There Is No More Need For Nuclear Power Plants In The USA
Recent developments and difficulties in sealing the damaged nuclear reactors in Fukushima, Japan and studies of the long-term effects of the Chernobyl nuclear reactor disaster should convince us to revise our nuclear power strategy and shut down the remaining power reactors for good. There is little economic reason for keeping nuclear power reactors such as the small 50-year-old plant in Plymouth, Massachusetts operating. We have plenty of cheap, relatively clean natural gas and other energy sources.
Recent reports on the long-term effects of radioactivity as well as increasingly frequent natural disasters and terrorist attacks make such power plants unnecessary threats to safety, without compensatory economic benefits.
For example, a major leak at the Plymouth nuclear power plant would likely isolate or make Cape Cod inaccessible if not, in part, uninhabitable. We need to take heed of the Fukushima example, where the owner, Tokyo Electric, resisted for years drastic but necessary actions which would have permanently sealed the damaged reactor under hundreds of tons of concrete, in an attempt by the owners to save their investment by continuing to add cooling water, without adequate facilities for its storage after irradiation. The result has been a huge flood of radioactive waste water into the surrounding load and coastal waters.
We should learn from this experience and finally safely shut down these 50-year-old obsolete nuclear power plants – and stop gambling with our safety.
The Problem and Challenges of Population Growth
The world’s population is expected to reach seven billion by 2020 and top off at nine billion by 2050, and then start to decline. With an increasing number of the world’s population above 65 years of age and life expectancy likely to increase to over 70 worldwide, an adjustment in the retirement age will be essential. The retirement age will need to be increased by at least one year every two or three years from now until 2050, and then reviewed again.
This trend is also affected by the consistently rising age at which people start full-time work. In many Western countries it has risen from 19.2 years to over 22 years, as the percentage of college attendees has risen to over 84% in the U.S. and over 50% in most developed countries.
As a result, the percentage of the population in full-time employment is declining and the underage and retired population is rapidly increasing. We urgently need a new paradigm of working life as the current system is unsustainable.
While the length of the working life in most countries is remaining the same or is reducing, as more people spend another four years in higher education, the retirement age has remained nearly constant. As a result, the ratio of working years to retirement years, which for so long had been 4/5, has now declined to 3/4 or by 20-25%. This is barely sustainable as the ratio continues to decline and there will be fewer and fewer workers to support the rapidly growing numbers of retirees, children, and students.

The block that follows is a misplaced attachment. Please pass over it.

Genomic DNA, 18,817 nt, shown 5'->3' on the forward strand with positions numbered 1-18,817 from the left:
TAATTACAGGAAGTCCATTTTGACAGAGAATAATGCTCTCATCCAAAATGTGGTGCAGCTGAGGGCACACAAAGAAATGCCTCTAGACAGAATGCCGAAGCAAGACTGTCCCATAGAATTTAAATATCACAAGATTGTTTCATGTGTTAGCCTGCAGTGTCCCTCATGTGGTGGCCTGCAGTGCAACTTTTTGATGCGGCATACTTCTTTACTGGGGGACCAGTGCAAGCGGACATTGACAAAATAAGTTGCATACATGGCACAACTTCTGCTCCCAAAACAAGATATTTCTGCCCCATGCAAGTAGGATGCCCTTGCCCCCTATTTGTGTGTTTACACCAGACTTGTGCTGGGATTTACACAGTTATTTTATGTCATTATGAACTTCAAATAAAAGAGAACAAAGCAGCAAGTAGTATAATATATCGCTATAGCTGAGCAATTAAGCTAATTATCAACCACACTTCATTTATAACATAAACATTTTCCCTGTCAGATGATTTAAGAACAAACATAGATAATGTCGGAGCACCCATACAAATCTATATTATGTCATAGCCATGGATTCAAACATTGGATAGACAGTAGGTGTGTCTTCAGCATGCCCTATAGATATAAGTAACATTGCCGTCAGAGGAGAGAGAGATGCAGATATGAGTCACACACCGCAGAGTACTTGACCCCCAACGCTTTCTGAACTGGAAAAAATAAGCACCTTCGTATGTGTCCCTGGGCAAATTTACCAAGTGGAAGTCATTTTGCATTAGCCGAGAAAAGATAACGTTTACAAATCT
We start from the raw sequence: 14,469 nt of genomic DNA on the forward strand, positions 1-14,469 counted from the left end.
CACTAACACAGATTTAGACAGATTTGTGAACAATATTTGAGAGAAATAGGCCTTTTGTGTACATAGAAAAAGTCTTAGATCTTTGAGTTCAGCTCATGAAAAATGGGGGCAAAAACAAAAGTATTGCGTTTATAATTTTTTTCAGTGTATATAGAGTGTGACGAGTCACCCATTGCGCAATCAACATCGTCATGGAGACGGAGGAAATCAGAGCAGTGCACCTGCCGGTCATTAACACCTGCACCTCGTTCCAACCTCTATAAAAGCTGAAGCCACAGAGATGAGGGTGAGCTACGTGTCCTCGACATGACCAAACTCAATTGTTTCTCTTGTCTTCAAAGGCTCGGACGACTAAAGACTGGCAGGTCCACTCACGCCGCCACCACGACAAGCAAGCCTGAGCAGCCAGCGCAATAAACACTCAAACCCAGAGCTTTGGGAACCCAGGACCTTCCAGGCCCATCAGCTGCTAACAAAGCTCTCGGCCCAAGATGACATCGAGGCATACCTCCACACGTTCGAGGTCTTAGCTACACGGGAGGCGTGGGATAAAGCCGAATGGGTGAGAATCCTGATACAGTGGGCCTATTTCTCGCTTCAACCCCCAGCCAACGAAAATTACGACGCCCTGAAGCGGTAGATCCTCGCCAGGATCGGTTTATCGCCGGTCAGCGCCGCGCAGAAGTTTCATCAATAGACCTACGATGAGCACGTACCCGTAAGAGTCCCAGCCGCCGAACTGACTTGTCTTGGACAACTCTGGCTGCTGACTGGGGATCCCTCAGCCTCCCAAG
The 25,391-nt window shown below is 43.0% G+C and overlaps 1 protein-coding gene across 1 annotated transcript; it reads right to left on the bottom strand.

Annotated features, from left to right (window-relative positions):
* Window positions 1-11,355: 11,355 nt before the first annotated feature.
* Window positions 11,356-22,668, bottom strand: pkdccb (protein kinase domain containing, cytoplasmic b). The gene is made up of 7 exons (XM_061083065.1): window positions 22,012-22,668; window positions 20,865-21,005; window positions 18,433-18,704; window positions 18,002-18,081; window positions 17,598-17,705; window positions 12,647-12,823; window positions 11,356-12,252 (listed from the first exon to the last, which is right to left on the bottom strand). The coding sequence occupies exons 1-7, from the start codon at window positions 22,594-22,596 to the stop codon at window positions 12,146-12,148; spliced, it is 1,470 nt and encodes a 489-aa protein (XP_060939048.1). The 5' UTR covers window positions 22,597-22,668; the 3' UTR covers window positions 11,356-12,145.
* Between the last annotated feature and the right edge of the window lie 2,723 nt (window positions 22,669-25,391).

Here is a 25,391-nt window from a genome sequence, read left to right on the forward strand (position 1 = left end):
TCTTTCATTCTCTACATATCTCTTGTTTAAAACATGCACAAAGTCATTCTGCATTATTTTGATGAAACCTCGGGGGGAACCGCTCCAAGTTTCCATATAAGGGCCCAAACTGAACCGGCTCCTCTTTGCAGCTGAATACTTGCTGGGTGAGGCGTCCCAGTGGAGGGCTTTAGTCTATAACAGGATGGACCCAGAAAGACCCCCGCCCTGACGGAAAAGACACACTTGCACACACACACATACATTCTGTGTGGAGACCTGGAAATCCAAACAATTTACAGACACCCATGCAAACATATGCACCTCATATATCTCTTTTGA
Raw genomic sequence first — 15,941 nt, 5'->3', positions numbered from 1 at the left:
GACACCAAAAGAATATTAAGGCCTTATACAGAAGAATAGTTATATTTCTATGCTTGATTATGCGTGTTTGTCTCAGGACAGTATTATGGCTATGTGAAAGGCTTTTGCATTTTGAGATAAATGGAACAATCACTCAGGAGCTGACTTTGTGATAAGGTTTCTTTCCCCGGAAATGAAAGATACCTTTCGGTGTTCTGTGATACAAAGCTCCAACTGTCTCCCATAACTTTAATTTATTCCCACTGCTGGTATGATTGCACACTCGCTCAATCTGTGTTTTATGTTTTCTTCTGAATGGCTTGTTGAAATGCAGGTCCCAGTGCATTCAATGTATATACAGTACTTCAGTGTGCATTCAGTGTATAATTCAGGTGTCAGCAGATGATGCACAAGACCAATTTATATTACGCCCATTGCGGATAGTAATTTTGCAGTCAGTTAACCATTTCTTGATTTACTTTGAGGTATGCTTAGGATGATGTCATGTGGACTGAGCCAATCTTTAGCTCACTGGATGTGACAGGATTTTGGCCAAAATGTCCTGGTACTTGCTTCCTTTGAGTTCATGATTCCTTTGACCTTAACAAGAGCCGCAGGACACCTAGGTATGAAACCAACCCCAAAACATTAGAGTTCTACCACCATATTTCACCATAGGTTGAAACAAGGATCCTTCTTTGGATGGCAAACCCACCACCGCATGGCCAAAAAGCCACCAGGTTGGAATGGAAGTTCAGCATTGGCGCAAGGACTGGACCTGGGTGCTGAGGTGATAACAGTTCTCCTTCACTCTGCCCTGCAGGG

As a result, contributions to Social Security and other entitlement programs are expected to fall into the red requiring changes in relative (contribution to payment) terms, making these programs increasingly unsustainable. We may need a complete change in our social contracts. Apart from changes to the retirement age, we may have to tie social contracts to fiscal as well as demographic and social realities. Unless we develop a plan to achieve this, we will suffer both economic problems and a loss of our social contracts. Educational institutions may have to lead the way so that our politicians have the moral support needed to accomplish this.
Building Codes to Reduce Fire, Storm, and Tornado Damage
The storm disaster in Moore, Oklahoma that caused large loss of life, property damage, and general devastation so soon after the Sandy storm devastation of New Jersey and New York, again shows the lack of effectiveness of U.S. building codes and construction methods. Most single-family houses are built from lumber, using 2x4 studs and plywood. Such construction is labor intensive and material is cheap; yet it results in building homes easily damaged by wind, fire, or break-ins.
Surveying the damage after Hurricane Katrina in New Orleans and more recently Sandy in New Jersey and New York, it was found that buildings made of concrete and even concrete blocks withstood wind and weather much more effectively. Such buildings are obviously also more fire and burglar resistant. U.S. building codes and material choices should be reviewed to assure safer and more resilient housing. While material costs may be a bit higher, insurance and maintenance cost savings will easily make up the difference.